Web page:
Do you like this beautiful rosy-orange soap, colored with turmeric and scented with ylang-ylang? It makes for an exotic soap with no particularly special ingredient. Try this turmeric and ylang-ylang soap recipe at home, you’ll love it!
Table of Contents
- What Is Ylang-Ylang?
- Turmeric as a Natural Colorant
- Turmeric and Ylang-Ylang Soap Recipe
- Find Where To Buy Handmade Ylang-Ylang Soap
- How To Use This Soap
- Related Posts
- Watch This Video About Safety
- Cold Process Soap Making Tutorial Video
- Cold Process Soap Making Lessons
What Is Ylang-Ylang?
Ylang-ylang is a pretty fragrant yellow flower that comes from a tropical tree, native from India – Cananga Odorata. In Indonesia, ylang-ylang flowers are spread on the bed of newlyweds, while in Philippines they are strung into necklaces for religious ceremonies.
But its main usage is definitely in perfumery, as an essential oil. It is widely used for oriental- or floral-themed perfumes (such as Chanel No. 5). Ylang-ylang fragrance is rich and bright with hints of jasmine and neroli, thus it is sometimes described as heavy, sweet, and carries a slightly fruity floral scent. It is somehow overpowering, but blends well with most fruit, floral and wood scents.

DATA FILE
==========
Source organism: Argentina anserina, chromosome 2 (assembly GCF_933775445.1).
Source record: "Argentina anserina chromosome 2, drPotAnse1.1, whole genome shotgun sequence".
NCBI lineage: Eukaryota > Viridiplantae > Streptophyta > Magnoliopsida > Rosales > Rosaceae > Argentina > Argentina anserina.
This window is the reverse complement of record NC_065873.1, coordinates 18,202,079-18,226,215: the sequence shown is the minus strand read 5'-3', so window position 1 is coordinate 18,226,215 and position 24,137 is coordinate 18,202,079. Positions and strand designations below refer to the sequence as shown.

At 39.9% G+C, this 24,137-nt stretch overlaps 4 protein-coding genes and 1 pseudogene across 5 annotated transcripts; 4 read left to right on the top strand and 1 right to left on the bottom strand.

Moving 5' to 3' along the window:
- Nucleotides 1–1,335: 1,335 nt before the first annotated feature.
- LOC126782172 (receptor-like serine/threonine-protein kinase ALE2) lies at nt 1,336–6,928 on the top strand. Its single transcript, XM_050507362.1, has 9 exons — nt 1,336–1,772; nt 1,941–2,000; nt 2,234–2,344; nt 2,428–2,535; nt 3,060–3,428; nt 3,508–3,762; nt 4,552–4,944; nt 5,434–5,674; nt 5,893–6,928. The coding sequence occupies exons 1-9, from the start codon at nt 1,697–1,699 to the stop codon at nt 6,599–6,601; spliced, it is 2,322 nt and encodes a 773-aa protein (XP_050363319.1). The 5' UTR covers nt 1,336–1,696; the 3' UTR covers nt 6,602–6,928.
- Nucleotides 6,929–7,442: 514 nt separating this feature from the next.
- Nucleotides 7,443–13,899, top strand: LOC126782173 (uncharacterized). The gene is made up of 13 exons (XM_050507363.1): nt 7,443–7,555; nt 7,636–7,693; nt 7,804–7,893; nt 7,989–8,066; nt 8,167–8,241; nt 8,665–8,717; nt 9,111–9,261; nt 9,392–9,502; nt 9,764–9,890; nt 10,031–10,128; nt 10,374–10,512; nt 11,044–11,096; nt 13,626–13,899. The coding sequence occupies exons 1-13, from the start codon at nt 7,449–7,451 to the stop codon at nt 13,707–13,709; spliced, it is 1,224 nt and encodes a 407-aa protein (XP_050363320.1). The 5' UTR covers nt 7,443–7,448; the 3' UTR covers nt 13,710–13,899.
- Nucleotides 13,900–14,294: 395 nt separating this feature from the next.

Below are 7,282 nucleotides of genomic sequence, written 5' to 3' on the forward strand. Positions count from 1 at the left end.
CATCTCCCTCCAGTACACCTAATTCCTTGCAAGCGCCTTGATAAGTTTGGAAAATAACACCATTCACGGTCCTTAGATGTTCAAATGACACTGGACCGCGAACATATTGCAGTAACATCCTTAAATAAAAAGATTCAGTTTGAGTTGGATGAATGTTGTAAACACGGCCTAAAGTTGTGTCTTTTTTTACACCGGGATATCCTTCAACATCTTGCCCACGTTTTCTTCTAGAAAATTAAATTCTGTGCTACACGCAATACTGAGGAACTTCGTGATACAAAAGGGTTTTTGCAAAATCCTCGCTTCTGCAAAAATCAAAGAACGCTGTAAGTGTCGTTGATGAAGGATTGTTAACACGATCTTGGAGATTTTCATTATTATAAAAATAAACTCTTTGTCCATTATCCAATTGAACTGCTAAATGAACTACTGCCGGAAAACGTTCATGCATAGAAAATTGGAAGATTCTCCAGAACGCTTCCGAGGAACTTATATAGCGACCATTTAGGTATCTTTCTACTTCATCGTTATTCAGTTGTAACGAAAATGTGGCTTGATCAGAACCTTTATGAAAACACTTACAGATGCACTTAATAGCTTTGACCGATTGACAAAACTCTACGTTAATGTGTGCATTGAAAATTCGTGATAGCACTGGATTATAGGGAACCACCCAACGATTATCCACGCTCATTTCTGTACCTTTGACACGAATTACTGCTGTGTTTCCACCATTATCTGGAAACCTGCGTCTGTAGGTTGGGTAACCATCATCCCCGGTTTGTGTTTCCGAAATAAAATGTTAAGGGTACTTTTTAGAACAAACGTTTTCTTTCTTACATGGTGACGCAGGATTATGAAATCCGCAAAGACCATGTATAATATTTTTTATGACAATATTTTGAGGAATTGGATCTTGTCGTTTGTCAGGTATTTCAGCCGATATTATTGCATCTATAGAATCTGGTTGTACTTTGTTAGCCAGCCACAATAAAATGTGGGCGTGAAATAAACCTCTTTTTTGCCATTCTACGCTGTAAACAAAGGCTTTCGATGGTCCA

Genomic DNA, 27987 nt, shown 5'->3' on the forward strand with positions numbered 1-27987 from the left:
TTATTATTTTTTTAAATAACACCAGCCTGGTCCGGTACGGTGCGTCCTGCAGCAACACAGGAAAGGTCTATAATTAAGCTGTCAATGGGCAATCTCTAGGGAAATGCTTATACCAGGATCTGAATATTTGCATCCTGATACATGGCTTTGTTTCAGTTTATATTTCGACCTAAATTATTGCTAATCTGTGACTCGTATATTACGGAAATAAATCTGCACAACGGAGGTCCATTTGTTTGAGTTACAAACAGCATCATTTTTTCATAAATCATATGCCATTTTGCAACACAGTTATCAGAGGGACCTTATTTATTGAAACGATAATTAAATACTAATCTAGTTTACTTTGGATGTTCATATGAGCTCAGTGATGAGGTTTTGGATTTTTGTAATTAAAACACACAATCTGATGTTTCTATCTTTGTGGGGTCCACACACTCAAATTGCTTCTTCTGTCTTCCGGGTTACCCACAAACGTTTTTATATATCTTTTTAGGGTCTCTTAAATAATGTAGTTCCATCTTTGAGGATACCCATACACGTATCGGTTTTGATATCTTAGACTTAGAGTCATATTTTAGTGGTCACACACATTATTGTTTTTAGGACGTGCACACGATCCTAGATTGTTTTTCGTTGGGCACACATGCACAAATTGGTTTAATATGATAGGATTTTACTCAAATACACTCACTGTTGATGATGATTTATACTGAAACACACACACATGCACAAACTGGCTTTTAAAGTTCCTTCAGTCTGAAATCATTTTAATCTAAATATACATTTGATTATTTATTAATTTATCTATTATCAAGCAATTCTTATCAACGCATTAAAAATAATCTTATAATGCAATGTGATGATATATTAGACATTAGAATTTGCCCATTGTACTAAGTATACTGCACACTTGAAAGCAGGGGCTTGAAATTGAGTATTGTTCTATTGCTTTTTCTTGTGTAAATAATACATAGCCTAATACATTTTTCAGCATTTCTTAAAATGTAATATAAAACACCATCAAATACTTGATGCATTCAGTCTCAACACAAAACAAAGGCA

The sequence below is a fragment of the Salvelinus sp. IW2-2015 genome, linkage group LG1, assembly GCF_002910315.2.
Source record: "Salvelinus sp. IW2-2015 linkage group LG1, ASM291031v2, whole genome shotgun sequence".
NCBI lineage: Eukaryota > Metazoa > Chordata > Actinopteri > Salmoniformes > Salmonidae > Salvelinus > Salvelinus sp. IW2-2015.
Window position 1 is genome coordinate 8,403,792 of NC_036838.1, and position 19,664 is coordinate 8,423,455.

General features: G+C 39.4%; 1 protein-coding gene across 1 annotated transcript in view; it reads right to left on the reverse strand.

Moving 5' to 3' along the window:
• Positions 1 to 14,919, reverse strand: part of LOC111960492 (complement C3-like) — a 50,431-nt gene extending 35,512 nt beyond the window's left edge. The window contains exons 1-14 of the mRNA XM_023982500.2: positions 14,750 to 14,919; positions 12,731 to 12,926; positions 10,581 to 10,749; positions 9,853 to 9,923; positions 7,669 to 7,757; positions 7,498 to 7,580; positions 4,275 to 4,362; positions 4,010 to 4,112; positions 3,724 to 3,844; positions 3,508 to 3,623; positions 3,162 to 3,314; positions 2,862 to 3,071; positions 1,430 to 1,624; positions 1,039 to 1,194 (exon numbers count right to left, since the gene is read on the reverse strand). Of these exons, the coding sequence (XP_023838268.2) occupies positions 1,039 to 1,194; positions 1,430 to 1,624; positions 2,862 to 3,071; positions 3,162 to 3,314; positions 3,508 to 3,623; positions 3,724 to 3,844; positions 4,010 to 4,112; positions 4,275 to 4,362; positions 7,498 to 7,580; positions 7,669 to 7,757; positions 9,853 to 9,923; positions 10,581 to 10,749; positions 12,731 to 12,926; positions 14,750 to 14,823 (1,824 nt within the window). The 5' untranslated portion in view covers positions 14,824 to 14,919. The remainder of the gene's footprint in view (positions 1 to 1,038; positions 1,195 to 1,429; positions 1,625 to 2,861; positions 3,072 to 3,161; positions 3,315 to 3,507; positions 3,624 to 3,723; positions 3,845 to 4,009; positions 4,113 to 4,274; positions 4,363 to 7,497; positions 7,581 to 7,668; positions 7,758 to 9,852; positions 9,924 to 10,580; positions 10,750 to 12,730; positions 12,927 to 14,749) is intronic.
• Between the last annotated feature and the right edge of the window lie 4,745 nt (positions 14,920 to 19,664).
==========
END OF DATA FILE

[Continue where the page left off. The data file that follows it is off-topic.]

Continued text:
I’ve blended ylang-ylang for this soap with cedarwood, to work as a scent fixer and an additional woody note. The final scent is soft and very floral.
Turmeric as a Natural Colorant
This is not the first time I use turmeric as a natural colorant. The first turmeric soap I’ve made, got a pretty caramel color, but it was not similar to the orange-pink I’ve got this time.
The different color might have come from one or many of those factors together: using the turmeric in lye water; using a different oils mixture (with olive oil); using cinnamon essential oil; using a different turmeric brand.
I didn’t mind the different color – I was aiming at having orange – as it was pretty anyway, and I do like this “natural” effect of impredicability. But I was pretty satisfied this time to get the orange color I wanted. Or at least closer to what I’ve wanted. The pinky-orange is quite beautiful, and is a better colorant for light pink than the pink clay I usually use.